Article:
2. HELP. If you are unable to listen because it’s triggering past issues for you or for whatever reason, suggest some support. Make sure you know what help is available. Google the numbers for Lifeline, Beyond Blue or a relevant counsellor. Offer to help connect them with the support service. You may even want to offer to drive them to an appointment or sit with them as they make a call. Just having someone nearby may be the support they need. If you feel listening isn’t something you can do, perhaps prepare some dinners, or better yet, organise a cleaner or some time out for her in some way (maybe a massage or beauty treatment – something that’s directly for her).
  3. CHECK-IN. Follow up! A text, a quick call, whatever works.  A person struggling may not be able to catch up, for a variety of reasons so please remember, an invitation doesn’t need to result in an action to be an effective intervention strategy, the invitation itself can be like a dose of medicine. Sometimes the greatest help can be someone who checks in regularly. If you have to set a reminder to do so, then do that! Whatever will help your friend in need.

While there are uncertainties about 2021, in terms of waiting for a vaccine for COVID19, and the impact from global economies (the appointment of a new US President, the COVID19 pandemic in Europe and USA) and reaction to the end of financial support from the Australian Government, if you’re feeling the pressure, you can take action now and seek professional advice.

Jacqui reminds us that having a conversation with a Lawyer or Counsellor is by no means an obligation to carry out any action. “By simply talking through your situation and what the possible outcomes may be can provide you with help and perspective you require.”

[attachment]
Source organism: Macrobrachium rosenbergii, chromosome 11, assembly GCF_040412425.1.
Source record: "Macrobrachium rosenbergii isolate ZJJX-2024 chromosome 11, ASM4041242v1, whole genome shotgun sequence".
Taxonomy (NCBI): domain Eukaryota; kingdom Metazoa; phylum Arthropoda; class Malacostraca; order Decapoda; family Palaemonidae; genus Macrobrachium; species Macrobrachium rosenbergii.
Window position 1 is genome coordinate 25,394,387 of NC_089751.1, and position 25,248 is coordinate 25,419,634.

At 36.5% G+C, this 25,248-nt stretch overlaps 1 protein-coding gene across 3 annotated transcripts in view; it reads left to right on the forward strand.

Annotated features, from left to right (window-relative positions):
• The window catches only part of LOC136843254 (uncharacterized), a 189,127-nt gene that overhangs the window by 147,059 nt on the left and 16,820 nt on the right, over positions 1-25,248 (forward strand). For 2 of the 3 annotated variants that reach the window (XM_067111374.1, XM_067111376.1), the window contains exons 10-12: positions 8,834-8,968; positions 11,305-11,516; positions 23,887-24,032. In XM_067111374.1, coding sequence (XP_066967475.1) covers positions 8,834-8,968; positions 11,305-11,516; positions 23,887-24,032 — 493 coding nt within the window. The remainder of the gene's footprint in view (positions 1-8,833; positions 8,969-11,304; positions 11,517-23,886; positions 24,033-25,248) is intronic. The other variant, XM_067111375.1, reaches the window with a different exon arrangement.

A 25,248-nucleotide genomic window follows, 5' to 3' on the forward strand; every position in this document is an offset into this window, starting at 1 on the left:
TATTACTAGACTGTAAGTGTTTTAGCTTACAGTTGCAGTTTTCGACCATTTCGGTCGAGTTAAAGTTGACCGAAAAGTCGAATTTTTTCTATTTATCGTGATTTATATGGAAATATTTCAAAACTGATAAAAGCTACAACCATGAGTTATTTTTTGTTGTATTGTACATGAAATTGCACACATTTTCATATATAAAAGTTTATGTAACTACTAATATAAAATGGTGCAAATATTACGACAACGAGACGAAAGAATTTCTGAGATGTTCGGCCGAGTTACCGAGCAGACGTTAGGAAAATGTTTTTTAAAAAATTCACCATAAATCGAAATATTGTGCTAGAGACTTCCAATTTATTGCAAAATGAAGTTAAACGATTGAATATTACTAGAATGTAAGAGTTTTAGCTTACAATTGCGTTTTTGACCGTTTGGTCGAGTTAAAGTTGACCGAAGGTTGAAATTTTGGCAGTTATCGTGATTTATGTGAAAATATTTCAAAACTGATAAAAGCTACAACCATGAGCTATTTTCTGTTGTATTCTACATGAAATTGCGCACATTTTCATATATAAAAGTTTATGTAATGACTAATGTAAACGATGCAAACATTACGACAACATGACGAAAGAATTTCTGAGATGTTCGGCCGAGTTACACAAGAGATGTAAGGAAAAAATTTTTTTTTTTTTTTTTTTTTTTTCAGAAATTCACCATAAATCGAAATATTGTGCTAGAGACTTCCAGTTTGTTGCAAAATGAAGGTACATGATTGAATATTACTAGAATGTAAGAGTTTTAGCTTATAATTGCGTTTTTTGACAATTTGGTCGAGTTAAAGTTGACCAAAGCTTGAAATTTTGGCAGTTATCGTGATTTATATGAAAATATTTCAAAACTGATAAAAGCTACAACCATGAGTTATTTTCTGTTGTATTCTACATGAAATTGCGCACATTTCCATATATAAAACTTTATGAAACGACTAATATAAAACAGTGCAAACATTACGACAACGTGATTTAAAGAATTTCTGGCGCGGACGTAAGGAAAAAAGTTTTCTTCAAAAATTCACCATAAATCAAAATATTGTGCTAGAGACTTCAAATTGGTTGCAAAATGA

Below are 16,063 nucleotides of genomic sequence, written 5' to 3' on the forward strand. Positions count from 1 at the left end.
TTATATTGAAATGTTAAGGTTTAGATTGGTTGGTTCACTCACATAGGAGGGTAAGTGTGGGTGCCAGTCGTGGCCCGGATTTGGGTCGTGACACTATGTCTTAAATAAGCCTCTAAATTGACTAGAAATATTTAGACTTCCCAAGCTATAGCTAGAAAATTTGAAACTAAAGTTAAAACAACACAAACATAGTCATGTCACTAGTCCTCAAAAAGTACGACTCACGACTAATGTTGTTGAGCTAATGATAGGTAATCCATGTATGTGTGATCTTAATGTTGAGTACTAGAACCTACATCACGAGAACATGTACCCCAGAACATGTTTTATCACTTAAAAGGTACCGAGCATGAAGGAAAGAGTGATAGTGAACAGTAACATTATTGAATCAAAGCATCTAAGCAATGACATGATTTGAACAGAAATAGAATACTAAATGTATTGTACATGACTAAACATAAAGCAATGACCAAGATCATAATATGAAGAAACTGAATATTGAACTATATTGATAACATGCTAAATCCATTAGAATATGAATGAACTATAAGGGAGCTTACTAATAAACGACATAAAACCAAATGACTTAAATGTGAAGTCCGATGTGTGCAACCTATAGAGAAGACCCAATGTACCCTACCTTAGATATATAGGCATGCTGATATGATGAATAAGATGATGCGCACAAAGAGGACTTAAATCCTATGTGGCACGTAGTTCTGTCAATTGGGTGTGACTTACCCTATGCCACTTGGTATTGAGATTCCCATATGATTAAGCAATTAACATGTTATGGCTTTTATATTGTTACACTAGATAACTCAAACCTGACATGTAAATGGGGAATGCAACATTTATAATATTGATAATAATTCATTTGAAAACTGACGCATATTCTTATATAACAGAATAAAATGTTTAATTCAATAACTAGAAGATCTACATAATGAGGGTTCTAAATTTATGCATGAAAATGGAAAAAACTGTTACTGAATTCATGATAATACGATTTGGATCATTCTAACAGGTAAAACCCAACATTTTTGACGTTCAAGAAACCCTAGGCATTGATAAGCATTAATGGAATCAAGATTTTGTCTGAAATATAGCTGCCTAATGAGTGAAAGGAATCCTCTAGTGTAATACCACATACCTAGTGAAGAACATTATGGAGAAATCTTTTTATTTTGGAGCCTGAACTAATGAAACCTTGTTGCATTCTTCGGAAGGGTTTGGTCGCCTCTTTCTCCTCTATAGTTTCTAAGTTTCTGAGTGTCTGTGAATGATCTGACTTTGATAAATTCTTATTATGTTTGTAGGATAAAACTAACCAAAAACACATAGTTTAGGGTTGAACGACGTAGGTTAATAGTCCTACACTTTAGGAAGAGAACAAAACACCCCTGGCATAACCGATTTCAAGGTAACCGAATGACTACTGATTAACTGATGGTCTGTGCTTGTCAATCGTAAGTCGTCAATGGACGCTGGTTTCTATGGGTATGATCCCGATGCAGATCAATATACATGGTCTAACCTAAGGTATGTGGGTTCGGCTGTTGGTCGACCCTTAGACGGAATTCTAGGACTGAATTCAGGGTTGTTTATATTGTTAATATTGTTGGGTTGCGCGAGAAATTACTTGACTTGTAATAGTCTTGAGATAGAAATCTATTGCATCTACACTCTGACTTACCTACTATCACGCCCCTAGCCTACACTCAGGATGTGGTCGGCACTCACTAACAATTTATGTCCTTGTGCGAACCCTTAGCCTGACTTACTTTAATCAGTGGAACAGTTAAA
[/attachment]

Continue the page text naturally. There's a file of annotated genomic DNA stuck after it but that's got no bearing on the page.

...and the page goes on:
“A good lawyer will not only look at the individual’s situation critically they will be sympathetic and work towards understanding the complexities of the case to result in a positive outcome for all involved,” finished Jacqui.


Jacqui is a family law lawyer with experience representing clients in negotiations, mediation and Court (including Federal Circuit Court and Family Court) at Sydney, Parramatta and Newcastle in NSW.

Jacqui has experience in complex matters including where there have been serious allegations of risk and family violence including Magellan Protocol matters.

Prior to becoming a lawyer, for more than 17 years, Jacqui studied and worked extensively in the social science and humanities arena. She completed a Diploma in Welfare, Bachelor of Social Science (Psychology) and a Graduate Diploma in Counselling and has worked with various communities and client groups.

It is experts in social science who guide the family law courts. With Jacqui’s extensive background in social science and the humanities, she brings a unique and effective approach to her family law practice.

Jacqui is passionate about achieving the best results for clients and ensuring clients are informed every step of the way.

Photo created by yanalya